And then, of course, there's the fact that the perfect wedding deserves an awesome honeymoon! Mr. Lulu and I are still kind of in the "getting started" phase of our lives and careers and excess cash just isn't something we have a ton of. By combining our wedding and honeymoon into what the trendy wedding websites dub the "weddingmoon" we're saving ourselves a bundle and getting an amazing experience too. Plus, Louisiana is somewhere that I've always wanted to visit. I'm not really sure where it comes from, I guess I just have a fascination with the culture and everything about the South. I have a really romantic vision of what the lower half of our country is all about, and have thought that I belonged in Savannah, Georgia ever since I read Midnight in the Garden of Good and Evil. It seems to me that the food and the music and the general environment in New Orleans will make our time there one to treasure forever. And isn't that what our wedding should be? Just a really great time and a lot of wonderful memories? Sign me up.

As a completely unexpected bonus, planning our wedding this way has been delightfully easy. I started out with a wedding checklist I found on The Knot and quickly discovered that only about a quarter of their recommendations for planning even applied to us. Once we settled on a location and booked our rooms, everything else on our short to-do list was quick and easy to take care of. Because I think I have ultimately grown into a fairly self-aware person, I understand that perfection and control are very important to me. If I had to host a full-on wedding for all of my closest friends and family members instead of the little cocktail party reception we're choosing, I know I would lose my mind in the details. I'm the bridezilla who would be on her hands and knees combing the carpet into place and obsessing over every detail of all the outfits and the food and every other little thing that I could find to obsess about until I made myself and my husband-to-be crazy. Instead, I get to spend a beautiful Tuesday morning hanging out with the man I love letting a photographer follow us around the grounds of a historic plantation and, oh yeah- squeeze in ten minutes to actually do the ceremony. No fanfare, no crazy relatives- just an intimate moment when we can declare our devotion and promise to love each other forever followed by a lazy afternoon basking in the glow of our own genius. It seems like it will be really easy and great, and it will be. Right? Can't see why not.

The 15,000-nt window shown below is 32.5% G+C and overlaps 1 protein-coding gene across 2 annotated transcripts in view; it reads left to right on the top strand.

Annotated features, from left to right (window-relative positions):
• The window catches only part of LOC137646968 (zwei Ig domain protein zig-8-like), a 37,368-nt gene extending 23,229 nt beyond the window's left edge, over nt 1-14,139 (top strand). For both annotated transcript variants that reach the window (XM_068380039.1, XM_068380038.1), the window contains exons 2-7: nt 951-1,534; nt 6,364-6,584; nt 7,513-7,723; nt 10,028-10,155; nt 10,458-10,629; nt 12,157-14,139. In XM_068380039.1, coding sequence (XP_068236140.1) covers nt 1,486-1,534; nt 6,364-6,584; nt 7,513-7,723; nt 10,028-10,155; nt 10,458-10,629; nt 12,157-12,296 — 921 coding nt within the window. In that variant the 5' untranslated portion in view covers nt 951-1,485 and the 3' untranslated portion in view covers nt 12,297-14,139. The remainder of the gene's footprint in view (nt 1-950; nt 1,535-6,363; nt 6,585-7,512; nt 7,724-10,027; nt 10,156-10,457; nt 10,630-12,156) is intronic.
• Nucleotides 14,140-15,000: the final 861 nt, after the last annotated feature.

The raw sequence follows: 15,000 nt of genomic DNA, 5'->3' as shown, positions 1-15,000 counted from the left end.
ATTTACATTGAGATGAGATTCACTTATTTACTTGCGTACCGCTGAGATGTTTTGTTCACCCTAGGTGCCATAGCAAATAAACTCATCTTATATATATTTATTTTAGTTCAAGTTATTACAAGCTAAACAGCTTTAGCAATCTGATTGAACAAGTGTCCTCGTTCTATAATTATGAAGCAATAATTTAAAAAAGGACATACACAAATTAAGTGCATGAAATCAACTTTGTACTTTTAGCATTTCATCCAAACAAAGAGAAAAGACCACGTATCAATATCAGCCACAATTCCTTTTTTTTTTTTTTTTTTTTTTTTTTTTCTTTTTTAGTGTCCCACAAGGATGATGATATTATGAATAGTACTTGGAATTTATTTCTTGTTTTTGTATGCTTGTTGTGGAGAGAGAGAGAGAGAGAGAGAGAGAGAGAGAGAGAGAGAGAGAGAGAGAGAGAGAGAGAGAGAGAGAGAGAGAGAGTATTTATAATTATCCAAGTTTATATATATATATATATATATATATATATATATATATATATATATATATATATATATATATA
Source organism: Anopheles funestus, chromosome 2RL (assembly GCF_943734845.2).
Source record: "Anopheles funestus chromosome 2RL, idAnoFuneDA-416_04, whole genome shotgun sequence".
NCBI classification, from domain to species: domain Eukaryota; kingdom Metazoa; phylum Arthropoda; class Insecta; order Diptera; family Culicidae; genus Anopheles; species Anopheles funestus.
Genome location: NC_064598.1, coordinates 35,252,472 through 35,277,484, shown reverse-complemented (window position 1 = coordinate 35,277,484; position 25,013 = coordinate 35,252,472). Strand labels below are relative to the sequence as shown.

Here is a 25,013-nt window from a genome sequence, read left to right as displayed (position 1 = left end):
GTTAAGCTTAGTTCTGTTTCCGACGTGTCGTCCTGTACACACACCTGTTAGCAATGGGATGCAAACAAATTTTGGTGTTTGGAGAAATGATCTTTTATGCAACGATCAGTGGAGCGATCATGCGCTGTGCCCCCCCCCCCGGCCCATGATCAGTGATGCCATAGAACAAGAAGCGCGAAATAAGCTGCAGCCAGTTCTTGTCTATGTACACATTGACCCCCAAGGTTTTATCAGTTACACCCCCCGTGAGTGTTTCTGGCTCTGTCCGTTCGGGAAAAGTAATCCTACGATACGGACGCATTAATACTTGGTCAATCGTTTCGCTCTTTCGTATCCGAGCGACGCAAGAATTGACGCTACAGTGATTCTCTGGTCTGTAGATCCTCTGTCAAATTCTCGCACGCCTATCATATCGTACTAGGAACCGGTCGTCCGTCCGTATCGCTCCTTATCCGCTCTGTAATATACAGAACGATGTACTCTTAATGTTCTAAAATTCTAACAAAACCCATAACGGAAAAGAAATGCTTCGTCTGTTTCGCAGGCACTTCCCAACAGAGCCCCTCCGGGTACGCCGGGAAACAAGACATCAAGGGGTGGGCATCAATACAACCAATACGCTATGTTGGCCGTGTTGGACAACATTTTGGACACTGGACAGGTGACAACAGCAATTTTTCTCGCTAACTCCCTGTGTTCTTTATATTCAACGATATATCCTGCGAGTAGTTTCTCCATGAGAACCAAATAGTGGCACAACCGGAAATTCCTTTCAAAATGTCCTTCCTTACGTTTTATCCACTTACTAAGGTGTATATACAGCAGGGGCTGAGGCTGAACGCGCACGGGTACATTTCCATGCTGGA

Looking forward to our adventure!


1 comment:

Pat said...

Did you get married already? Would you be interested in sharing your story if you haven't yet?


MTV Elopement Documentary Opportunity - Tell Your Story
MTV’s award-winning documentary series, “True Life” is looking for couples planning to elope for a “True Life: I’m Eloping” documentary.

Is the cost of a traditional wedding leading you to contemplate eloping? Is your situation forcing you to be secretive about your plans for marriage? Are you racing away from home, even crossing state lines to tie the knot? Whatever your reasons for wanting to wed quickly, MTV wants to hear your story.

If you appear between the ages of 18 and 28 and are thinking about eloping in either September or October, email MTV at with all of the details. Please be sure to include your name, location, phone number and a photo.